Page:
There are a lots of blogs on the subjects above all from USA, mine is London based and maybe too theoretic as it does not include any drawings or videos. But it might help you understanding "mice population dynamics" and how mouse proofing fits into this. http://www.inoculand.co.uk


                              1. re: noodlepoodle

                                We also live in a farmhouse in the middle of nowhere that dates to the mid-1700s with a shallow cellar. Metal and glass containers pretty much keep the temptation away.

                                Hercules (unless you've seen him) sounds like more than a mouse to me -- and I've battled squirrels and yes, once, rats that must have migrated from the hay pile in the field across the road when it was dismantled. That called for the professional help. And a lot of drinking until they were gone.

                              2. We have a house in the country that we only visit on occasion. Every time we arrive to find mouse droppings everywhere - and I do mean everywhere. They seem to love to eat or mess about in soap, any kind of paper, candles, plastic baggies.. We've found droppings in our bed and on our toothbrushes. I never leave bars of soap out anymore and I keep our toothbrushes in a sealed container. And we leave lots of glue traps out when we're gone. But it's a real pain - the house is always cleaned when we leave, but we still have to do a thorough cleaning (and change sheets) every time we arrive. That's part of why we don't use the house so much these days.

                                1. we went with natural pest control at the bakery I work at. They come and spray down super concentrated peppermint oil. Works great! I've never seen anything like a mouse there.

                                  1. We also had a resurgence of a mice problem in our kitchen this winter. As the temperature drops, the mice always try to get in.

                                    First, you have to seal up any access holes. Importantly, check under your sink around the plumbing. Just stuff in towels/filler or tape up well. Also check near the floor... we had an opening underneath the cabinets along the baseboards that ran the entire length of the cabinets. You couldn't see it unless you laid down on the floor..... taped it up with duct tape.

                                    And then after our traps failed (the mice quickly learned to outsmart them), we got the sonic devices. Worked perfectly. The trick is you have to place one in each room that is a problem, and you cannot put anything in front of them that could potentially block the sound waves.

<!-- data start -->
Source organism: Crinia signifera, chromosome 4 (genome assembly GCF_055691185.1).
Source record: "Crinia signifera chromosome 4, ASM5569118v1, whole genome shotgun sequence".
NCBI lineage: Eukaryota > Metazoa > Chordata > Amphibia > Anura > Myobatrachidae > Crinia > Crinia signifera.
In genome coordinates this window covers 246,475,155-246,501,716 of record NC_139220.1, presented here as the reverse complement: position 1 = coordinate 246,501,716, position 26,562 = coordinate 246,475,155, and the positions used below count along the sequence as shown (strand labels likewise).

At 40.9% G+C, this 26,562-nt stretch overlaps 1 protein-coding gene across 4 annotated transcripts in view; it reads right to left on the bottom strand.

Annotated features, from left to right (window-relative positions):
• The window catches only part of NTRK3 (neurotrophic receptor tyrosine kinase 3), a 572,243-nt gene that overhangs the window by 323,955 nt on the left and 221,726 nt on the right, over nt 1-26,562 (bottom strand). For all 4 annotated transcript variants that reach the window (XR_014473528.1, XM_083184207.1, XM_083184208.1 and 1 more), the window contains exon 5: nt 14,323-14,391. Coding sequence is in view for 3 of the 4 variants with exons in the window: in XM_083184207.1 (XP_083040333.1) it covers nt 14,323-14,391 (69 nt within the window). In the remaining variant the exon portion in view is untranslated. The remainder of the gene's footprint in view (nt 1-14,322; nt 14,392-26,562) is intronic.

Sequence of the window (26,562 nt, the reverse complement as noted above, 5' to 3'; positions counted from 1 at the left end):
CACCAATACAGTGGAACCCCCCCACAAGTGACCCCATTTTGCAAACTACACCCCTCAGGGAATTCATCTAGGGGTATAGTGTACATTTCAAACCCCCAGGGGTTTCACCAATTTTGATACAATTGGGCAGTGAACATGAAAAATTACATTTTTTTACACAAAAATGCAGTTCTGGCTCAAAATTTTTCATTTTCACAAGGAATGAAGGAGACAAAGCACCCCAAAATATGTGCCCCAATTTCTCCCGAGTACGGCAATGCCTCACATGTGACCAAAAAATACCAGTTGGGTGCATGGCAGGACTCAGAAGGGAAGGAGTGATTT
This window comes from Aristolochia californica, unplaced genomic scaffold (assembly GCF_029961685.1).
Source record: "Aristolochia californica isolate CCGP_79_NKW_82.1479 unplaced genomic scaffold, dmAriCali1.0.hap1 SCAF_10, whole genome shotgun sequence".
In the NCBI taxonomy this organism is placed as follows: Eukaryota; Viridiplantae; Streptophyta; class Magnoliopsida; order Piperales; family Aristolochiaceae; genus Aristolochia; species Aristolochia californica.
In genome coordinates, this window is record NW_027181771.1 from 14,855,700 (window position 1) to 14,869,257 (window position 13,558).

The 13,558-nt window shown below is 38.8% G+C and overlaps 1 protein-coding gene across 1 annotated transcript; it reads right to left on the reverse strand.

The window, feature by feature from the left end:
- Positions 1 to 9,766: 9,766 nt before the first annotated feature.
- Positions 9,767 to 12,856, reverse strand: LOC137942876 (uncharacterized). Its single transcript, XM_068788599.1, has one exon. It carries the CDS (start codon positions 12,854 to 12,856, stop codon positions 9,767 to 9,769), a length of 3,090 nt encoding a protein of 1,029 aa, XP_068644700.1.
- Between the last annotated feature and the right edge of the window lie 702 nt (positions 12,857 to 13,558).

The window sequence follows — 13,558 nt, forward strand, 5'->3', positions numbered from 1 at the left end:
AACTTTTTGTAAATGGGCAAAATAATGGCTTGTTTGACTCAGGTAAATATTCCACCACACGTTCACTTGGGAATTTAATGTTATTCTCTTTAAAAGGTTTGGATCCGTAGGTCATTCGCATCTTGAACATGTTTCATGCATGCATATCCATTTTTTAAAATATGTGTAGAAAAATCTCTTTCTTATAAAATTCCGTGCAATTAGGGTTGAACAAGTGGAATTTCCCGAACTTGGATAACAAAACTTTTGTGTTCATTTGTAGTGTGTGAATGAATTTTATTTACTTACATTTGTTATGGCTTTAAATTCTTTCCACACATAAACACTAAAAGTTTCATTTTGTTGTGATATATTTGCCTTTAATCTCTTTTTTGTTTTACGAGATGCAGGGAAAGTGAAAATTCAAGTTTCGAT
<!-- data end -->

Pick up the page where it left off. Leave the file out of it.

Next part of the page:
I was skeptical of these devices since reviews on-line are spotty. So I went to our local wonderful hardware store and talked with the owners. They also recommended the Victor mini pro pestchasers, and said they work.... it's just that many people do not read the directions and plug them into outlets that are hidden behind furniture etc.. so the signal doesn't get out appropriately.

                                    So now we have one plugged in every room of the house where food is present (eg. kitchen, dining room, and my father's bedroom..... he likes to snack....). No more mice.

                                    We did not like the idea of using poisons around food.

                                    1. This might help with your mouse problem. Once in a high-rise building we suddenly had a major cockroach problem due to migration following fumigation of somebody's messy condo, a long story. Anyway, professional exterminators did not solve the problem. What we finally did that worked was first fill every tiny entrance hole (as for example where a wire comes through a small hole in the wall---fill EVERYTHING)---with steel wool as you have done but then get a squirt can of that stuff that comes out looking like Redi-Whip but turns into concrete when it gets hard. I forget what it's called but Home Depot will know. It did a perfect job of sealing entry holes and we never saw another bug. Meanwhile, buy a lot of glass and/or plastic jars with tight-fitting lids, all shapes and sizes, and store everything that way---leave nothing open. Same with trash---leave nothing sitting out that a small creature might find tasty.

                                      1. Zeb,

                                        Spray cinnamon oil. The real cinnamon oil. I have only found it online. This is quite pricey but has served us well for 3 years. We are now experimenting with ammonia which is much cheaper. We buy pump spray bottles and pour the cinnamon oil or ammonia into them and spray where we see droppings or other evidence if mice. Also spray any nearby cracks & crevices.